|July 15, 2011 · Volume 10, Issue 14|
|A twice monthly e-news product with information about workplace safety and health.|
|In this issue
Secretary of Labor Hilda Solis traveled to Florida July 13 to take OSHA's message of Water-Rest-Shade to workers. Taking a tour and meeting with workers at a Florida Power and Light (FPL) generation plant in Dania Beach, the Secretary spoke to local media about the importance of OSHA's Heat Illness Campaign. The FPL site was chosen because the company has worked hard with their unionized employees (International Brotherhood of Electrical Workers) to put together a program focused on the hazards of heat stress. This site is also a participant in OSHA's Voluntary Protection Programs.
"We're obviously concerned about utility workers, berry pickers, landscapers and brick layers. But our message is just as important for the baggage handlers who transport luggage across the hot tarmac at Miami International Airport or car salesmen who pace the hot asphalt lots at dealerships that line Northwest 36th Street and 27th Avenue, as well as those working on road crews in heavy safety gear revamping North Miami Avenue and I-195," Solis explained. "Statistically, we know that Latino workers are at the greatest risk of heat illness. They are more likely to work in outdoor industries such as agriculture and construction and are at greater risk of ending up hospitalized or worse from heat stroke."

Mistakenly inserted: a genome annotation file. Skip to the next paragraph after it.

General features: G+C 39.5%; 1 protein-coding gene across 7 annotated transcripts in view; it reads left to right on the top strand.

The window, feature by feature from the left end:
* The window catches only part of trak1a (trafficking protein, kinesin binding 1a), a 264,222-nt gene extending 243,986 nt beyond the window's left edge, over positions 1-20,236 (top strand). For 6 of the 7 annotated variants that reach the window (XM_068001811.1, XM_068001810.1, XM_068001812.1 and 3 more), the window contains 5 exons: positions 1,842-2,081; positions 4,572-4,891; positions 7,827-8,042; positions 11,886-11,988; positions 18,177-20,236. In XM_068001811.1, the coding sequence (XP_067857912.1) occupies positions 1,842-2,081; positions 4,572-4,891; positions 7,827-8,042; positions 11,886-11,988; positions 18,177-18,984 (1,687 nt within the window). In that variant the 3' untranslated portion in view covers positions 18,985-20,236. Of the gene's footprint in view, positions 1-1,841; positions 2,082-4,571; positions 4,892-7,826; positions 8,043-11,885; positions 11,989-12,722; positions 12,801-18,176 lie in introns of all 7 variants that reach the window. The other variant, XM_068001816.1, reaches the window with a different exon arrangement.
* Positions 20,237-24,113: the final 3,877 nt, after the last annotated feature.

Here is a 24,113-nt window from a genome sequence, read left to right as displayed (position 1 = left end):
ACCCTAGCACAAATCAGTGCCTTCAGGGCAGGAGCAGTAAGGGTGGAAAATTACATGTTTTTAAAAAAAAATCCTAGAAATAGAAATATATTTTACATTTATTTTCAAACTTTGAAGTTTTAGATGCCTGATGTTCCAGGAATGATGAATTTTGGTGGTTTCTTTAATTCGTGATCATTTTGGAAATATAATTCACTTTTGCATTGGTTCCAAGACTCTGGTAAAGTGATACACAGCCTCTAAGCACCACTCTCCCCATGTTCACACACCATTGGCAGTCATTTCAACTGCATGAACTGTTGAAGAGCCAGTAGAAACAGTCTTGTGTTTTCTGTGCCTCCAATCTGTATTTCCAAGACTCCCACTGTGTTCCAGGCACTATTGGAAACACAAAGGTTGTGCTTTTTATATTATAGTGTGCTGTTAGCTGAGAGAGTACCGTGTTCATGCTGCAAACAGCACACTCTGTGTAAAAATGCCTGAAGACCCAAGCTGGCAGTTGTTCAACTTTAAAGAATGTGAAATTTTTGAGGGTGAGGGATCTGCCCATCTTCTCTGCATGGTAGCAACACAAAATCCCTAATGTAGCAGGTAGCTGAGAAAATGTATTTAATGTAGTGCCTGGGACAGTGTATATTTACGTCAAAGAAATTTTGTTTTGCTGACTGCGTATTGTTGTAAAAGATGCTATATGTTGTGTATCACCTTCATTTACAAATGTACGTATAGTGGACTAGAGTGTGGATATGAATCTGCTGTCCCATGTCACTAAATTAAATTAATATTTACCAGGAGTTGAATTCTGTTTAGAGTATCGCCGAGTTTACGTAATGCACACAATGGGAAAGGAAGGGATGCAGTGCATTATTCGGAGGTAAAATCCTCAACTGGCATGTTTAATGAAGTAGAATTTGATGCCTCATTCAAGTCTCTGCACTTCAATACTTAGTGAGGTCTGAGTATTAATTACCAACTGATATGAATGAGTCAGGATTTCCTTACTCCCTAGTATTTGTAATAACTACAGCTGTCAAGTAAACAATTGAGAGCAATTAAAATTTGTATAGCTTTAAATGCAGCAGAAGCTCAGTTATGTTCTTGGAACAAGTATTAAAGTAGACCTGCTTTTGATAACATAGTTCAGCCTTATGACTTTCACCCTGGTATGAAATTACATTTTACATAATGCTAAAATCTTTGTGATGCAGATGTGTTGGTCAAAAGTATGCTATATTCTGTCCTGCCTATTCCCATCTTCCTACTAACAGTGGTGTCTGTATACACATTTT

After the tour and a series of quick interviews, Solis headed for an informal luncheon at the OSHA Area Office in Fort Lauderdale to thank OSHA, Wage and Hour and EBSA employees for their efforts in protecting workers.
OSHA will hold two informal stakeholder meetings July 29 in Washington, D.C., to solicit comments on exposure to infectious diseases in the workplace. OSHA will use information gathered during these meetings to explore the possible development of a proposed rule to protect workers from occupational exposure to infectious agents in healthcare settings where direct patient care is provided and other settings where workers perform tasks with occupational exposure. Based on responses to OSHA's May 2010 Request for Information on Infectious Diseases and an ongoing review of literature on this subject, OSHA is considering development of a proposed program standard to control worker exposures to infectious agents. The two meetings will be held July 29 from 9 a.m. to noon and from 1:30 to 4:30 p.m. at DOL headquarters in Washington, D.C. See the news release for more information.